Via Mari 10
The smallest vineyard in the world.
In 1786 it was the headquarters of the “Congregazione Generale delle Opere Pie”, a charity congregation, inside there are still traces of votive niches of that period. The building has undergone various restorations that have layered on the original project, a sign that it has witnessed the succession, over the centuries, of various powerful families of the city, up to the current property. The façade faces East and, getting in through the entrance hall, one witnesses a provocative dialogue between the small staircase that leads, with its 61 steps, to the vineyard on the roof and the noble sixteenth-century foundations. In the inner courtyard the planted grapevines can be seen climbing upwards and struggling to conquer their way towards the sunlight up to the fourth floor where they join those up there planted in the pots. All of this resulting in the creation of grains of light in a vineyard that does not copy nature, but analyzes it and breaks it down into elementary forms to build an autonomous reality outside the principles of nature and overcomes time.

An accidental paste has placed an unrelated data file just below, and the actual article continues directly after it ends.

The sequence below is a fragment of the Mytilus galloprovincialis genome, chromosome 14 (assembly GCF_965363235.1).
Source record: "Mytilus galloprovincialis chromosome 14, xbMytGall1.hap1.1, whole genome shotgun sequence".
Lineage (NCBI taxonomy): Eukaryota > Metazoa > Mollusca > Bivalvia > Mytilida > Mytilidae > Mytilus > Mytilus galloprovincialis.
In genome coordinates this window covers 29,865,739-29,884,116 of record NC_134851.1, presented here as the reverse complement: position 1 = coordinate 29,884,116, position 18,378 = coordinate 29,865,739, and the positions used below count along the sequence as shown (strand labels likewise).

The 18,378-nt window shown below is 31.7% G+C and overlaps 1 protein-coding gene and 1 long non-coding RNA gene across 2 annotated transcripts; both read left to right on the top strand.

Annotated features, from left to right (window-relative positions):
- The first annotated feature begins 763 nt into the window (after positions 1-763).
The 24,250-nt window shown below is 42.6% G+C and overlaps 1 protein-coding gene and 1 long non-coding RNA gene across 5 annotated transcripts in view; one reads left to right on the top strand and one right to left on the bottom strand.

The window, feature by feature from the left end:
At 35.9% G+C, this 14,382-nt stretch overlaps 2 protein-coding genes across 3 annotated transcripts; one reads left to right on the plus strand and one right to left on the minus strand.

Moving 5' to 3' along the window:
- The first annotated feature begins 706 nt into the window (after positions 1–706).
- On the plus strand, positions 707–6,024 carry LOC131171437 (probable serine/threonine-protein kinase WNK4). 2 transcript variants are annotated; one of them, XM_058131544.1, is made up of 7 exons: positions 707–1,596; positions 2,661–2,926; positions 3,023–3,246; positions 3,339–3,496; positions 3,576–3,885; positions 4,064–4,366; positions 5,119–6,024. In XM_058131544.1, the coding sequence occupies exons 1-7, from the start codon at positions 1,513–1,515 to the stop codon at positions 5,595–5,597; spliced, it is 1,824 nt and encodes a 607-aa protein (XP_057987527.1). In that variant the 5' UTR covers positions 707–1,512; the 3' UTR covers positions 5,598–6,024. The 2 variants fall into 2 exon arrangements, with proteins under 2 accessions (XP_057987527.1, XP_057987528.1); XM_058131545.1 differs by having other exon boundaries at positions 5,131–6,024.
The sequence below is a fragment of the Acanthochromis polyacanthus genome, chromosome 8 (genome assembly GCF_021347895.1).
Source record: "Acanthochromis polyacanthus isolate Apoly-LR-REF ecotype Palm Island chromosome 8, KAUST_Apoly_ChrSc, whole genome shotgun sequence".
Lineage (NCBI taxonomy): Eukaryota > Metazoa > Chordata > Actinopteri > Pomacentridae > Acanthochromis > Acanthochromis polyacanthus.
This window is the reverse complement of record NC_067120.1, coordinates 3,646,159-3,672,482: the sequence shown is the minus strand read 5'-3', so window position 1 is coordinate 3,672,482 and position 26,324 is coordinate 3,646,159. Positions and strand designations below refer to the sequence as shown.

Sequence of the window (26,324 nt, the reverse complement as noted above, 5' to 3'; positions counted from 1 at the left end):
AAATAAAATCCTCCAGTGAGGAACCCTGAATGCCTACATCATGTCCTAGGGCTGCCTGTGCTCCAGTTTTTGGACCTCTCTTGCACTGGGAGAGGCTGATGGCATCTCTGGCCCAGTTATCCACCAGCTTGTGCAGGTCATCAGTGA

The building of Via Mari 10, as recalled by a marble plaque on the façade, witnessed an extraordinary event. Giuseppe Garibaldi visiting Reggio Emilia on August 19, 1859 stopped, while a cheering crowd was doting on him, in front of the well inside the palace, and got off his white horse. The sun was shining on that man with long golden hair, it was shining over his wild beard that framed a benevolent face that had the clear gaze of his blue eyes, the same color as the blue jeans he wore, the sunlight made him a secular saint, one never seen before, one coming from the New World. In the street completely filled with the people, the mothers with their little children, in their arms and by the hand, slipped from the tide of the crowd in raptures, to have them blessed by the hand of the great leader. Garibaldi with the pure water of that well, still existing inside the ViaMari10 headquarters, baptized more than a hundred children in the city. From that moment those boys became sacred and, if they misbehaved, they got away with it, because someone remembered the episode and proclaimed: “Lesa ster cal ragas, cl’è ste batse from Garibaldi” (Leave that boy who was baptized by Garibaldi)
faces East and, getting in through the entrance hall, one witnesses a provocative dialogue between the small staircase that leads to the vineyard on the roof with its 61 steps …